Scientists wipe out malaria-carrying mosquitoes in the lab by creating male-only offspring

Scientists have modified mosquitoes to produce sperm that will only create males, pioneering a fresh approach to eradicating malaria.

In a study published in the journal Nature Communications, scientists from Imperial College London have tested a new genetic method that distorts the sex ratio of Anopheles gambiae mosquitoes, the main transmitters of the malaria parasite, so that the female mosquitoes that bite and pass the disease to humans are no longer produced.

In the first laboratory tests, the method created a fully fertile mosquito strain that produced 95 per cent male offspring.

Continue reading “Scientists wipe out malaria-carrying mosquitoes in the lab by creating male-only offspring”

From friend to foe: How benign bacteria evolve to virulent pathogens

Contact: Isabel Gordo igordo@igc.gulbenkian.pt 351-214-407-915 Public Library of Science

Bacteria can evolve rapidly to adapt to environmental change. When the “environment” is the immune response of an infected host, this evolution can turn harmless bacteria into life-threatening pathogens. A study published on December 12 in PLOS Pathogens provides insight into how this happens.

Isabel Gordo and colleagues from the Instituto Gulbenkian de Ciencia in Oeira, Portugal, have for the first time devised an experimental system to observe and study the evolution of bacteria in response to encounters with cells of the mammalian immune system. They found that in less than 500 bacterial generations (or 30 days), the bacteria became more resistant to being killed by immune cells and acquired the ability to cause disease in mice. Continue reading “From friend to foe: How benign bacteria evolve to virulent pathogens”

Viruses cooperate or conquer to cause maximum destruction: They Change Behaviour to overcome our attempt to control them

Contact: Louise Vennells L.Vennells@exeter.ac.uk 44-013-927-22062 University of Exeter

Scientists have discovered new evidence about the evolution of viruses, in work that will change our understanding about the control of infectious diseases such as winter flu

Scientists have discovered new evidence about the evolution of viruses, in work that will change our understanding about the control of infectious diseases such as winter flu.

Researchers at the University of Exeter’s conducted experiments to manipulate a virus to see if it could evolve the ability to switch its behaviour according to how many other viruses infect a host.

Previous research has focussed on trying to force harmful microbes to become less threatening to human health as they evolve. But the new research, which was carried out in collaboration with the University of Oxford, proves viruses can readily develop the ability to adjust their behaviour to maximise their spread, in response to whether they are infecting as a single entity or in combination with other viruses.

Helen Leggett, a postgraduate researcher at the University of Exeter, was the lead scientist on the work, which is published online on December 13th in the journal Current Biology. She said: “Scientists are constantly searching for ways to limit the damage viruses can cause, to help reduce the impact of illnesses like winter flu and to respond to the next pandemic. Our work proves that regardless of how we try to manipulate viruses, they will always switch their behaviour to serve their own purposes and kill as many cells as possible. This study involved a relatively simple virus. If it can evolve so quickly, it’s reasonable to assume that a lot of other viruses and parasites can, too.”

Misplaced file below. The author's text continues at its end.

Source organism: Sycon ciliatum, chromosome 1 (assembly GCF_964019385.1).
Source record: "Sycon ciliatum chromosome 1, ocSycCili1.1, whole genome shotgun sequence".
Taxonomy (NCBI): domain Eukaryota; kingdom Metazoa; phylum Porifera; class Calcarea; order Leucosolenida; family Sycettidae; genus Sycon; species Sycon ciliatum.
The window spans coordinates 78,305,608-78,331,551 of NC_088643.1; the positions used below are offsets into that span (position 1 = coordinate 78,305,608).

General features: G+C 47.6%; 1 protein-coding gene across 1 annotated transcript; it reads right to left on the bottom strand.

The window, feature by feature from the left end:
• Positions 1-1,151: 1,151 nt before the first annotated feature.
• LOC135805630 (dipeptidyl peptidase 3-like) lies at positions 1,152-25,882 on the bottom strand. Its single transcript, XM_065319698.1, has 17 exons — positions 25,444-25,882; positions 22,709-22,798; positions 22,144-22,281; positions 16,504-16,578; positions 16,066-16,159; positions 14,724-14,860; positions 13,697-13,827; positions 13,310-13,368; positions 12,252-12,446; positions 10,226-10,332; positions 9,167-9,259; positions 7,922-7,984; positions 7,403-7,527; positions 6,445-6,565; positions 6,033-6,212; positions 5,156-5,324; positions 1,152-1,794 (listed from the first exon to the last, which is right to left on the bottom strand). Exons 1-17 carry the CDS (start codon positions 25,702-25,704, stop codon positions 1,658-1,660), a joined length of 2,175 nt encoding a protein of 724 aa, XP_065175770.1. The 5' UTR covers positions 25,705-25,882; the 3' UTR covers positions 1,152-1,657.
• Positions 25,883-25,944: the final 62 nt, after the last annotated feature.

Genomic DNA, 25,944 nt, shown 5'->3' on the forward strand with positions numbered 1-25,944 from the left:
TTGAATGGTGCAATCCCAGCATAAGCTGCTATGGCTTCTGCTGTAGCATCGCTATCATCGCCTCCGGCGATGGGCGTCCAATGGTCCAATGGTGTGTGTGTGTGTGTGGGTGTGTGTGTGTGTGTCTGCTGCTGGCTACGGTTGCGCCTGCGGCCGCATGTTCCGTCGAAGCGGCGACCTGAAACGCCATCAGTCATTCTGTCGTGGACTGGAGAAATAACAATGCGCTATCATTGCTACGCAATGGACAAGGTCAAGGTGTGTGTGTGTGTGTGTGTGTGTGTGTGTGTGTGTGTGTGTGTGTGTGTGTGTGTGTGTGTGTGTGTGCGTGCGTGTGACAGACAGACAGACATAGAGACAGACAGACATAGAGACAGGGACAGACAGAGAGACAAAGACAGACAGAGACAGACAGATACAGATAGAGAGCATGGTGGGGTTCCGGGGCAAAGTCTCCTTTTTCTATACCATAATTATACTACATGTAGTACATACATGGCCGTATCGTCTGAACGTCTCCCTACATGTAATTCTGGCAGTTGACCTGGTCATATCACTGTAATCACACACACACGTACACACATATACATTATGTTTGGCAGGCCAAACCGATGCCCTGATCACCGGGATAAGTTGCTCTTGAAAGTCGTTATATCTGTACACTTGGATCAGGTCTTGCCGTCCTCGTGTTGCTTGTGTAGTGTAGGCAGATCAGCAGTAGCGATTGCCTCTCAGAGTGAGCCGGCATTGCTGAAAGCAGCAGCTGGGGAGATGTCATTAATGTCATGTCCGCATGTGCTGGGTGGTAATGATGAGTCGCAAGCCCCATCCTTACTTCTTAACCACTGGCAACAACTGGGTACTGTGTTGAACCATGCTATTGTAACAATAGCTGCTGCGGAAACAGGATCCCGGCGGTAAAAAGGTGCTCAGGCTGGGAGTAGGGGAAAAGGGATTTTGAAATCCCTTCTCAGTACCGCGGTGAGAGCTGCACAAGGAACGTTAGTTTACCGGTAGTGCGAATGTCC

The study was funded by the European Research Council, the Leverhulme Trust and the Natural Environment Research Council, while Helen Leggett is supported by the Biotechnology and Biological Sciences Research Council. The work also shed light on why organisms cooperate with each other. The virus would only cooperate with viruses which were related to it. When it infected alone it would clone itself within the cell, and would cooperate with those new viruses. In this context, cooperation meant killing the host relatively slowly so that the virus could replicate more.  But when it interacted with other viruses which were not related, it killed the cell faster, allowing it to out-replicate and dominate the other viruses.

Grapefruit’s bitter taste holds a sweet promise for diabetes therapy

2010 study posted for filing

Contact: Jen Laloup jlaloup@plos.org 415-624-1220 Public Library of Science

Naringenin, an antioxidant derived from the bitter flavor of grapefruits and other citrus fruits, may cause the liver to break down fat while increasing insulin sensitivity, a process that naturally occurs during long periods of fasting.

A team of researchers from the Hebrew University of Jerusalem and Massachusetts General Hospital (MGH) report that naringenin activates a family of small proteins, called nuclear receptors, causing the liver to break down fatty acids. In fact, the compound seems to mimic the actions of other drugs, such as the lipid-lowering Fenofibrate and the anti-diabetic Rosiglitazone, offering the advantages of both. If the results of this study extend to human patients, this dietary supplement could become a staple in the treatment of hyperlipidemia, type-2 diabetes, and perhaps metabolic syndrome. The report appears in this week issue of the online journal PLoS ONE.

“It is a fascinating find,” says Yaakov Nahmias, PhD, of the Hebrew University of Jerusalem the paper’s senior author. “We show the mechanism by which naringenin increases two important pharmaceutical targets, PPARα and PPARγ, while blocking a third, LXRα. The results are similar to those induced by long periods of fasting”.

The liver is the main organ responsible for the regulation of carbohydrate and lipid levels in the blood. Following a meal, the blood is flushed with sugars, which activate LXRα, causing the liver to create fatty acids for long-term storage. During fasting, the process is reversed; fatty acids are released by fat cells, activate PPARα in the liver, and are broken down to ketones.  A similar process, involving PPARγ, increases sensitivity to insulin.

“It is a process which is similar to the Atkins diet, without many of the side effects,” says Martin L. Yarmush, MD, PhD, director of the MGH Center for Engineering in Medicine and one of the paper’s authors.

“The liver behaves as if fasting, breaking down fatty acids instead of carbohydrates.” Yarmush is the Helen Andrus Benedict Professor of Surgery and Bioengineering at Harvard Medical School.